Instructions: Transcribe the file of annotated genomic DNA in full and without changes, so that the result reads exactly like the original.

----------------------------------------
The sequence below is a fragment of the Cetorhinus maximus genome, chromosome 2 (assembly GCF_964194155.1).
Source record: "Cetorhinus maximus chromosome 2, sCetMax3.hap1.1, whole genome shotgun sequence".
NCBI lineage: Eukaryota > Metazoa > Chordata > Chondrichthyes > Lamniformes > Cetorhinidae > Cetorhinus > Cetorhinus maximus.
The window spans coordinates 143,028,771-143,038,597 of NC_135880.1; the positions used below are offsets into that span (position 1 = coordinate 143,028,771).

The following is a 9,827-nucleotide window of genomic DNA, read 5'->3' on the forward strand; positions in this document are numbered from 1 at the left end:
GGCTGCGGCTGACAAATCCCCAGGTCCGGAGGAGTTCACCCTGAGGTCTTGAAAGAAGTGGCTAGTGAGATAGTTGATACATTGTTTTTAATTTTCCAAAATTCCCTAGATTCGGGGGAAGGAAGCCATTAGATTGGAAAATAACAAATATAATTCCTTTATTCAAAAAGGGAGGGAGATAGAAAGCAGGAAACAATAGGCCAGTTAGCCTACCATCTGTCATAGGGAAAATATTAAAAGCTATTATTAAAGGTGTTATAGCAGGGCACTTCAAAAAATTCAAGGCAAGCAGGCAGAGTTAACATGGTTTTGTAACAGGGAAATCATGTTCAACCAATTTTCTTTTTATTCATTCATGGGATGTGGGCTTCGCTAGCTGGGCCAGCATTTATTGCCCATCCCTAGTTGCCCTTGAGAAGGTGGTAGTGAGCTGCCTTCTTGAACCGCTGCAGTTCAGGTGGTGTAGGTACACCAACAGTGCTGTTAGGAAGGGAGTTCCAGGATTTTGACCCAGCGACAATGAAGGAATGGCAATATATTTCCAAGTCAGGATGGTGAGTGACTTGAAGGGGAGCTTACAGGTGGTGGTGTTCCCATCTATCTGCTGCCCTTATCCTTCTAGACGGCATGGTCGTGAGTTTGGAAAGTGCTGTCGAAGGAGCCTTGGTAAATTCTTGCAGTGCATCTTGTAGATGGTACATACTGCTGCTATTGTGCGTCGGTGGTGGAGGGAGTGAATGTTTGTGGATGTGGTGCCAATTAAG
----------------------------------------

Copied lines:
The sequence below is a fragment of the Cetorhinus maximus genome, chromosome 2 (assembly GCF_964194155.1).
Source record: "Cetorhinus maximus chromosome 2, sCetMax3.hap1.1, whole genome shotgun sequence".
NCBI lineage: Eukaryota > Metazoa > Chordata > Chondrichthyes > Lamniformes > Cetorhinidae > Cetorhinus > Cetorhinus maximus.
The window spans coordinates 143,028,771-143,038,597 of NC_135880.1; the positions used below are offsets into that span (position 1 = coordinate 143,028,771).

The following is a 9,827-nucleotide window of genomic DNA, read 5'->3' on the forward strand; positions in this document are numbered from 1 at the left end:
GGCTGCGGCTGACAAATCCCCAGGTCCGGAGGAGTTCACCCTGAGGTCTTGAAAGAAGTGGCTAGTGAGATAGTTGATACATTGTTTTTAATTTTCCAAAATTCCCTAGATTCGGGGGAAGGAAGCCATTAGATTGGAAAATAACAAATATAATTCCTTTATTCAAAAAGGGAGGGAGATAGAAAGCAGGAAACAATAGGCCAGTTAGCCTACCATCTGTCATAGGGAAAATATTAAAAGCTATTATTAAAGGTGTTATAGCAGGGCACTTCAAAAAATTCAAGGCAAGCAGGCAGAGTTAACATGGTTTTGTAACAGGGAAATCATGTTCAACCAATTTTCTTTTTATTCATTCATGGGATGTGGGCTTCGCTAGCTGGGCCAGCATTTATTGCCCATCCCTAGTTGCCCTTGAGAAGGTGGTAGTGAGCTGCCTTCTTGAACCGCTGCAGTTCAGGTGGTGTAGGTACACCAACAGTGCTGTTAGGAAGGGAGTTCCAGGATTTTGACCCAGCGACAATGAAGGAATGGCAATATATTTCCAAGTCAGGATGGTGAGTGACTTGAAGGGGAGCTTACAGGTGGTGGTGTTCCCATCTATCTGCTGCCCTTATCCTTCTAGACGGCATGGTCGTGAGTTTGGAAAGTGCTGTCGAAGGAGCCTTGGTAAATTCTTGCAGTGCATCTTGTAGATGGTACATACTGCTGCTATTGTGCGTCGGTGGTGGAGGGAGTGAATGTTTGTGGATGTGGTGCCAATTAAG